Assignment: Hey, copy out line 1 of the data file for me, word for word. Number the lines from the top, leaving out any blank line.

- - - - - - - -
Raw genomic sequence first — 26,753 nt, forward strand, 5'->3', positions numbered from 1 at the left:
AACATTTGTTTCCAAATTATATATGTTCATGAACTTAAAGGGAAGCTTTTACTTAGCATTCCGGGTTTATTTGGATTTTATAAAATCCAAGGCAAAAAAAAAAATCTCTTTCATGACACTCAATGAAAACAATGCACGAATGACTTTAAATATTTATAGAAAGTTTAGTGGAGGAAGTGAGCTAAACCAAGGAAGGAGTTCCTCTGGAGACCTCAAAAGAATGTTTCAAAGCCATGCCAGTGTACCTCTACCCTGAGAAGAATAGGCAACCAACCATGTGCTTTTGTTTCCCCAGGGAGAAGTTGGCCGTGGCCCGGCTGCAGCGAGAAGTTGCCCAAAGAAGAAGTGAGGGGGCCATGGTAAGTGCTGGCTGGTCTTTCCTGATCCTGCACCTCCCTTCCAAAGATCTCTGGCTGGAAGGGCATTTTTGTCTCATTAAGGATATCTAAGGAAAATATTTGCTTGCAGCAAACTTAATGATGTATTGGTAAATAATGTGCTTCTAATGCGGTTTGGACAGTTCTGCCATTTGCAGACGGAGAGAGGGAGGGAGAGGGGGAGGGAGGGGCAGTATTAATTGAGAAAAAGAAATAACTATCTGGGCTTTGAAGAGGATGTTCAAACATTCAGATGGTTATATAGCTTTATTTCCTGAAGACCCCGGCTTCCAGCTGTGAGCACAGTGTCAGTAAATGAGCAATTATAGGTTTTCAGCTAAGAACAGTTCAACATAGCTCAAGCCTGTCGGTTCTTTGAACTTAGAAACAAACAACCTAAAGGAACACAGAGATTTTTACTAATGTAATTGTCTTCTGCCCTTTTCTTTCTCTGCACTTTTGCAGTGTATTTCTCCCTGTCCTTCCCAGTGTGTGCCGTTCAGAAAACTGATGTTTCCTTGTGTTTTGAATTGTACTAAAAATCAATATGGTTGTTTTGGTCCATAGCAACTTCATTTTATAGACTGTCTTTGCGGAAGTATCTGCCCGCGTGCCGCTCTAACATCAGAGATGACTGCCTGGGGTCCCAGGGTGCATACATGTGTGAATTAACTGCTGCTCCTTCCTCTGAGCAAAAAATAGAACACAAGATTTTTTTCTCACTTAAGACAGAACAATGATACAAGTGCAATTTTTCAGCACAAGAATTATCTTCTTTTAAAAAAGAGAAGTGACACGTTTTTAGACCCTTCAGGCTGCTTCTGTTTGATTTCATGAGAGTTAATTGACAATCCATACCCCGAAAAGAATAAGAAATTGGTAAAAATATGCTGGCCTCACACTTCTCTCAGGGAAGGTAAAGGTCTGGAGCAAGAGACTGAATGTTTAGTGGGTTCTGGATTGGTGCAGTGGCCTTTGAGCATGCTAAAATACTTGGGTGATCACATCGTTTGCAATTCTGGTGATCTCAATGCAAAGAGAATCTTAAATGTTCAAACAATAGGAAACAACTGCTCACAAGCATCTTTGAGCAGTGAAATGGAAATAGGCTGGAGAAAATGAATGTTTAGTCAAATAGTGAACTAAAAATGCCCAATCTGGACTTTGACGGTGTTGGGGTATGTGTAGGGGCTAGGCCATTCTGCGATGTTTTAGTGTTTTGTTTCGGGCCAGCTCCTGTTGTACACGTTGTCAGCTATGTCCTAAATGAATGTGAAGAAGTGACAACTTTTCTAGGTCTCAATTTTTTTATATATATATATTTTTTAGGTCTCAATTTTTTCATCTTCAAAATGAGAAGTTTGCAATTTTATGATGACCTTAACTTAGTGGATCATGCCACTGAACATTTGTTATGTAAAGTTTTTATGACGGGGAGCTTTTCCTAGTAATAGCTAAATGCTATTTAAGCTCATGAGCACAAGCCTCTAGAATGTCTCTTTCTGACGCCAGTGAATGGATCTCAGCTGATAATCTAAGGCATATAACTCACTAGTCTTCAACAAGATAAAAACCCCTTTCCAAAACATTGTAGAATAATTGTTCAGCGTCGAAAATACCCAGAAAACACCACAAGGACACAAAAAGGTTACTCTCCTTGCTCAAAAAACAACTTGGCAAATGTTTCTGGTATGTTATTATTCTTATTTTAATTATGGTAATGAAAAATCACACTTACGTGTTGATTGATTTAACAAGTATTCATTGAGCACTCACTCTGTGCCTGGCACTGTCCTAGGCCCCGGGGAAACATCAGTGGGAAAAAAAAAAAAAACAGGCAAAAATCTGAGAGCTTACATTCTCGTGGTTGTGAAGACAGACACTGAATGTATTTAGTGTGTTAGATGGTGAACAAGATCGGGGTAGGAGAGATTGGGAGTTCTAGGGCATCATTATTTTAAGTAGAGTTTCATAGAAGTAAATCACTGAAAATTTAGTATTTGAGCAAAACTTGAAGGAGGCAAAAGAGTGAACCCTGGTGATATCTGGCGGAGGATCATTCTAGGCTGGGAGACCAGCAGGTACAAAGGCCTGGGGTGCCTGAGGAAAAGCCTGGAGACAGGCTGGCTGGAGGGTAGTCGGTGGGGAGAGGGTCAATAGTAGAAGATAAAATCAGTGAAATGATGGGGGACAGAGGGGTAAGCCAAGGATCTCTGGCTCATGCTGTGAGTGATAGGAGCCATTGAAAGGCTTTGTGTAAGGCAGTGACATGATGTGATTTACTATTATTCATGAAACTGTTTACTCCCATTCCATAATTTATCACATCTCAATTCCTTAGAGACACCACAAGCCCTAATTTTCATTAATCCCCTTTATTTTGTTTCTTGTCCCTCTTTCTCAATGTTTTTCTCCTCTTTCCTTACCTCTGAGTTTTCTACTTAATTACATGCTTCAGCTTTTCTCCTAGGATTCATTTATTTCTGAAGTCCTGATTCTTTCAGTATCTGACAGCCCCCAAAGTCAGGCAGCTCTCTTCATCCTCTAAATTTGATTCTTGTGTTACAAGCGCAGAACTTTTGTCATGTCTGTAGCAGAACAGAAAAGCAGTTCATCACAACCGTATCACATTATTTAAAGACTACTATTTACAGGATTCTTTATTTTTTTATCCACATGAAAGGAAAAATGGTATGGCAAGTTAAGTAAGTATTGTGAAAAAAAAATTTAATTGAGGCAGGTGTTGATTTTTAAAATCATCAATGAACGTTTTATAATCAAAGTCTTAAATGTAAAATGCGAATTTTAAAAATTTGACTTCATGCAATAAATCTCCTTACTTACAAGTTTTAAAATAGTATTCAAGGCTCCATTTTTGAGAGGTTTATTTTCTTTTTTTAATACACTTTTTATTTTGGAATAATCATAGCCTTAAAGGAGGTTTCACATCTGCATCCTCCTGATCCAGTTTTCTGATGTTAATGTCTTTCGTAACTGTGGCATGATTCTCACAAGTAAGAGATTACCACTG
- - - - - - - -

Raw genomic sequence first — 26,753 nt, forward strand, 5'->3', positions numbered from 1 at the left: